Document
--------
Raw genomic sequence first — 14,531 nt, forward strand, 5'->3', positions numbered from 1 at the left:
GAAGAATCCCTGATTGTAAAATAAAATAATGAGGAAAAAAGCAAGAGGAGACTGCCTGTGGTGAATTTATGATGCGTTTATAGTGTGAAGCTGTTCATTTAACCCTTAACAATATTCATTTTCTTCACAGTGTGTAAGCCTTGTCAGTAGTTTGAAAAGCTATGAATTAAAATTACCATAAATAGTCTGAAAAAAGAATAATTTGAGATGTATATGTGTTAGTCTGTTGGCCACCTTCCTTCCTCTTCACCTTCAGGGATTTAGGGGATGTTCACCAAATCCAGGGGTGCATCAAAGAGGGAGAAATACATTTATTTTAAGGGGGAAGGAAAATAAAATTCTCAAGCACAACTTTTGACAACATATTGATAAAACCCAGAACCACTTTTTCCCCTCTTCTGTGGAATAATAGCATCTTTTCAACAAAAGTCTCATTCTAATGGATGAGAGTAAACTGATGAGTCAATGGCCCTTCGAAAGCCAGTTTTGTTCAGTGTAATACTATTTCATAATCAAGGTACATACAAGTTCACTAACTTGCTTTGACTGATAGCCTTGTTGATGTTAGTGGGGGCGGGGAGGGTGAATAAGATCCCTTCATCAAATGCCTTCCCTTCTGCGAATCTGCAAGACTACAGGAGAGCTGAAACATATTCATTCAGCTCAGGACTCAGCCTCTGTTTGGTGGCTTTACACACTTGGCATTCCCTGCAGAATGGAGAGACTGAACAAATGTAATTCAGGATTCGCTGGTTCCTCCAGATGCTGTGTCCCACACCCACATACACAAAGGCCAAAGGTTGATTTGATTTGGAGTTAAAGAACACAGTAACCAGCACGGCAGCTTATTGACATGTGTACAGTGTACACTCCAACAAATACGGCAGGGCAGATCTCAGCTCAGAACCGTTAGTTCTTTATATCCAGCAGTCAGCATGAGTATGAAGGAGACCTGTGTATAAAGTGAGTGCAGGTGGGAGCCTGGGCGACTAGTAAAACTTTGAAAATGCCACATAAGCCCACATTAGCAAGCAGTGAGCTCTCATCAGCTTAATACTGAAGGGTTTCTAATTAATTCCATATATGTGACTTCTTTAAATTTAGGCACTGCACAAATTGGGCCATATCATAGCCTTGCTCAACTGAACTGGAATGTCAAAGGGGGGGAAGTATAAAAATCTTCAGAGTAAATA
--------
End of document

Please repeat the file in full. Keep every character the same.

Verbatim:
Raw genomic sequence first — 14,531 nt, forward strand, 5'->3', positions numbered from 1 at the left:
GAAGAATCCCTGATTGTAAAATAAAATAATGAGGAAAAAAGCAAGAGGAGACTGCCTGTGGTGAATTTATGATGCGTTTATAGTGTGAAGCTGTTCATTTAACCCTTAACAATATTCATTTTCTTCACAGTGTGTAAGCCTTGTCAGTAGTTTGAAAAGCTATGAATTAAAATTACCATAAATAGTCTGAAAAAAGAATAATTTGAGATGTATATGTGTTAGTCTGTTGGCCACCTTCCTTCCTCTTCACCTTCAGGGATTTAGGGGATGTTCACCAAATCCAGGGGTGCATCAAAGAGGGAGAAATACATTTATTTTAAGGGGGAAGGAAAATAAAATTCTCAAGCACAACTTTTGACAACATATTGATAAAACCCAGAACCACTTTTTCCCCTCTTCTGTGGAATAATAGCATCTTTTCAACAAAAGTCTCATTCTAATGGATGAGAGTAAACTGATGAGTCAATGGCCCTTCGAAAGCCAGTTTTGTTCAGTGTAATACTATTTCATAATCAAGGTACATACAAGTTCACTAACTTGCTTTGACTGATAGCCTTGTTGATGTTAGTGGGGGCGGGGAGGGTGAATAAGATCCCTTCATCAAATGCCTTCCCTTCTGCGAATCTGCAAGACTACAGGAGAGCTGAAACATATTCATTCAGCTCAGGACTCAGCCTCTGTTTGGTGGCTTTACACACTTGGCATTCCCTGCAGAATGGAGAGACTGAACAAATGTAATTCAGGATTCGCTGGTTCCTCCAGATGCTGTGTCCCACACCCACATACACAAAGGCCAAAGGTTGATTTGATTTGGAGTTAAAGAACACAGTAACCAGCACGGCAGCTTATTGACATGTGTACAGTGTACACTCCAACAAATACGGCAGGGCAGATCTCAGCTCAGAACCGTTAGTTCTTTATATCCAGCAGTCAGCATGAGTATGAAGGAGACCTGTGTATAAAGTGAGTGCAGGTGGGAGCCTGGGCGACTAGTAAAACTTTGAAAATGCCACATAAGCCCACATTAGCAAGCAGTGAGCTCTCATCAGCTTAATACTGAAGGGTTTCTAATTAATTCCATATATGTGACTTCTTTAAATTTAGGCACTGCACAAATTGGGCCATATCATAGCCTTGCTCAACTGAACTGGAATGTCAAAGGGGGGGAAGTATAAAAATCTTCAGAGTAAATA